definition of ecology (living beings and their environment)

Ecology It is the study of the relationship between living beings and their environment, specifically it deals with analyzing the influence of some on others. When we speak of environment we are considering certain physical properties that are defined as local abiotic factors, and this includes the climate, geology and organisms that coexist in said environment. Ecology is a broad concept that addresses everything from our relationship with the planet to small daily practices that have a lesser impact on the environment.

The concept of biotope tends to be used to consider all the abiotic factors in an area. When evaluating the biotope and living beings in an environment (animals, plants, protists, monkeys and fungi) as a whole, it is preferred to use the term ecosystem. Thus, for example, a simple puddle is a complete ecosystem, with its abiotic factors (water, air, bottom soil) and biotic. The sum of different interdependent ecosystems forms the so-called biomes. In this model, a tropical jungle is a large biome in which various ecosystems are confused. Finally, the sum of all the biomes of the planet gives rise to the biosphere.

In this sense, it is interesting to note that, etymologically, ecology means "Home study", understanding home as the environment or habitat in which living beings develop. The root of this word, in fact, is similar to that of concepts as different as "economy". The study of ecology involves tools from such versatile sciences as mathematics and statistics, on the one hand, and biosciences and geology, on the other. Although when we talk about this branch of biology we tend to associate it with the preservation of the environment and plant and animal species, ecology consists of a multidisciplinary science that uses other disciplines and that in turn has derivations such as microbial ecology, of populations and communities, of behavior, ethoecology, mathematical ecology and others. It cannot be forgotten that ecology is also integrated with health sciences. On the one hand, changes in biomes and ecosystems caused by deleterious effects of human action motivate the appearance or enhancement of various conditions, among which are the vector-borne diseases and the results of environmental contamination. On the other hand, there is a tendency today to consider an ecological approach to health in different aspects. Thus, the human intestine is recognized as a true ecosystem, with its abiotic factors and its local microflora that constitute the biotic factor.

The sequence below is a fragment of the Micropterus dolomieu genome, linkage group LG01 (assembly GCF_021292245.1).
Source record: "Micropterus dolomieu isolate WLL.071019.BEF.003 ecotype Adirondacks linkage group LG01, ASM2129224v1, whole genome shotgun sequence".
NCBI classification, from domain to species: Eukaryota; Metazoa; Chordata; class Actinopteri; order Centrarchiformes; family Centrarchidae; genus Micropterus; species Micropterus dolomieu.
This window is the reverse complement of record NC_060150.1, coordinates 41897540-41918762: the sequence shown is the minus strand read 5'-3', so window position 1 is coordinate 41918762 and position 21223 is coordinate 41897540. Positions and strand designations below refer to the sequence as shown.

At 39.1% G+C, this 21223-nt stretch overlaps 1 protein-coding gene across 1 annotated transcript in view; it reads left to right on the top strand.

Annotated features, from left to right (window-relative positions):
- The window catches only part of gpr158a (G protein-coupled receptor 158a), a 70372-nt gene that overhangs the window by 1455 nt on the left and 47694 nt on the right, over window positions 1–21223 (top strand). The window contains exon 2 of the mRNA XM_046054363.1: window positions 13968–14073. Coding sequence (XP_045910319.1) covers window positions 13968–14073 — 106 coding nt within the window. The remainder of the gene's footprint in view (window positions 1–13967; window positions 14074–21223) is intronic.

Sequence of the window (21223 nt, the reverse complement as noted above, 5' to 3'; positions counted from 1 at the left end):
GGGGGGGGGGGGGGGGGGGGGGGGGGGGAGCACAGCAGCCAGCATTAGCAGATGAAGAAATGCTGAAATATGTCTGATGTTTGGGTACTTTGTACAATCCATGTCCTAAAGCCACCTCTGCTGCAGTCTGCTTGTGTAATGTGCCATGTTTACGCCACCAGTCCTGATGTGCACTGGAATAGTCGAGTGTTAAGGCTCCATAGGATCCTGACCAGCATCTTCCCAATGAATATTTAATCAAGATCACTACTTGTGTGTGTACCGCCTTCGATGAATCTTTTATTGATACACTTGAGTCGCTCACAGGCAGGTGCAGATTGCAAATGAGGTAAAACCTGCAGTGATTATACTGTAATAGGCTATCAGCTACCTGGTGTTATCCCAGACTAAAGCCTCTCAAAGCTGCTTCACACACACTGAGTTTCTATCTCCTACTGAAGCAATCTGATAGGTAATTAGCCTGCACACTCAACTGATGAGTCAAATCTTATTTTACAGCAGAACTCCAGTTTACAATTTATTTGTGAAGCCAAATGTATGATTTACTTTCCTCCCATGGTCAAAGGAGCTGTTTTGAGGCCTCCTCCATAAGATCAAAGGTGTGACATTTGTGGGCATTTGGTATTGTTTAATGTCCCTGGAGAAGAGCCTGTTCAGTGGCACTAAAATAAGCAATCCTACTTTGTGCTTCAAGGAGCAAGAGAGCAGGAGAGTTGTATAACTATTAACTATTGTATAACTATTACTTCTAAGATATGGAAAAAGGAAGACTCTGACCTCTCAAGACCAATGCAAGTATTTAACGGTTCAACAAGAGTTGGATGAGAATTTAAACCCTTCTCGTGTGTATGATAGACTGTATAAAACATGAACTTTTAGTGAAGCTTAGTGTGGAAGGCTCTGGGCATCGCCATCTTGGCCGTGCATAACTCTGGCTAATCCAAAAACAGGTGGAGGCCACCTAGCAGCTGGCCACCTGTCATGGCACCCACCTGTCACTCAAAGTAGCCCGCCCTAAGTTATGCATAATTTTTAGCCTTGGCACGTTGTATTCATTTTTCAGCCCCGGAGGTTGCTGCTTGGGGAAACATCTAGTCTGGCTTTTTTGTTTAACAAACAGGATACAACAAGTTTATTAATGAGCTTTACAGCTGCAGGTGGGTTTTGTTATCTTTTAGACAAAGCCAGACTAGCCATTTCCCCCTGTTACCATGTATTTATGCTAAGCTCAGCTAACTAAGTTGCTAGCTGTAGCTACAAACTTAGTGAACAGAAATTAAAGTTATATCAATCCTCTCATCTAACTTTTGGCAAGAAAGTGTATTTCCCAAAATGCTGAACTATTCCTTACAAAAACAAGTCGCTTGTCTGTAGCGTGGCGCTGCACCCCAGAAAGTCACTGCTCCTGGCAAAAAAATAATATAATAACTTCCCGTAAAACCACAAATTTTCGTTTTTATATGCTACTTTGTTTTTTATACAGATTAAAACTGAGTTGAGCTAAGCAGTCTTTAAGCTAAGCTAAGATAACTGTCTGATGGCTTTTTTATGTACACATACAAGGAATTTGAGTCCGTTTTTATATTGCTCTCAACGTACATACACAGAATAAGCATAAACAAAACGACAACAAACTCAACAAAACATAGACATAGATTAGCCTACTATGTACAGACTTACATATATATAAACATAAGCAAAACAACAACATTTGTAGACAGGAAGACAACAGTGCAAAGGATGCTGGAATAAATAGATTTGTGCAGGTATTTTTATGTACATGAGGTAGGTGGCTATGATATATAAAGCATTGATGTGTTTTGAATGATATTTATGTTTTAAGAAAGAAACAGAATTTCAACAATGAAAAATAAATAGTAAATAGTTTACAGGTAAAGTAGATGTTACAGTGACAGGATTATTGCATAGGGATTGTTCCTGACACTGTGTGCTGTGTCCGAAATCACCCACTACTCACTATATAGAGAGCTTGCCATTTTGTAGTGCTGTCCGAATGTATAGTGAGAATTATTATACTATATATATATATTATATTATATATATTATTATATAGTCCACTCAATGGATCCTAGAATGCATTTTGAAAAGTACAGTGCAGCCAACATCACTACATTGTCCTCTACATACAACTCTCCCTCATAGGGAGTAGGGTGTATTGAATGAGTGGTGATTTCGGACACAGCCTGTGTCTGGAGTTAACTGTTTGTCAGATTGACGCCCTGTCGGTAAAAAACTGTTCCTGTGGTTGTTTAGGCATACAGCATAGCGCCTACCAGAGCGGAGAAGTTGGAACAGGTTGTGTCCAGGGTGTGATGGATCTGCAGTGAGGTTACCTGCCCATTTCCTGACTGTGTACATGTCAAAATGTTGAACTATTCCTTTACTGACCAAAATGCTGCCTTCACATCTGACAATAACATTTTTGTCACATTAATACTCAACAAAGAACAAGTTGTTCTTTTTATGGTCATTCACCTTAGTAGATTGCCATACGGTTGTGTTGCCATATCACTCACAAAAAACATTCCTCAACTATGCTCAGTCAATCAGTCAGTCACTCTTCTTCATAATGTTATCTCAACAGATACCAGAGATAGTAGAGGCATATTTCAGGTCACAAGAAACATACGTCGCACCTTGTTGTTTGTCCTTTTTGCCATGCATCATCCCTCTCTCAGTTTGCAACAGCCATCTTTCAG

Certain terms derived from the sciences of ecology (for example, the ecological footprint), currently constitute indicators of the impact on the planet that a certain way of life has. Consequently, when speaking of sustainability or sustainability reference is made to the balance between the practices of a species and its environment. Agroecology, among others, seeks to apply the principles of ecology to the design and development of sustainable agricultural systems. The environmentalism or environmental movement defends the protection of the environment as a criticism of wasteful, careless and irresponsible human practices.

Different entities and organizations of a local or international nature are the result of this movement, such as Greenpeace, World Wildlife Fund, and many others.

Issues currently associated with ecology include the preservation of endangered species, climate change, and the conservation of water and other natural resources. This conception of the importance of scientific evaluation of the action of humanity on the planet is not new, although it has reached a greater deployment in the last 50 years and, in particular, has taken a greater momentum from the most recent decades. Recent In this context, non-governmental organizations have played an important role that has surpassed that of many governments. However, the participation of different nations in the ecological conservation process is recognized, in the context of the creation of natural reserves and national parks in which it is not possible to inflict damage on the abiotic or biotic components of ecosystems and biomes. Finally, different international organizations, including FAO and UNESCO, also promote a rational exploitation of resources to maintain an approach to ecology that is appropriate to safeguard all forms of life on Earth.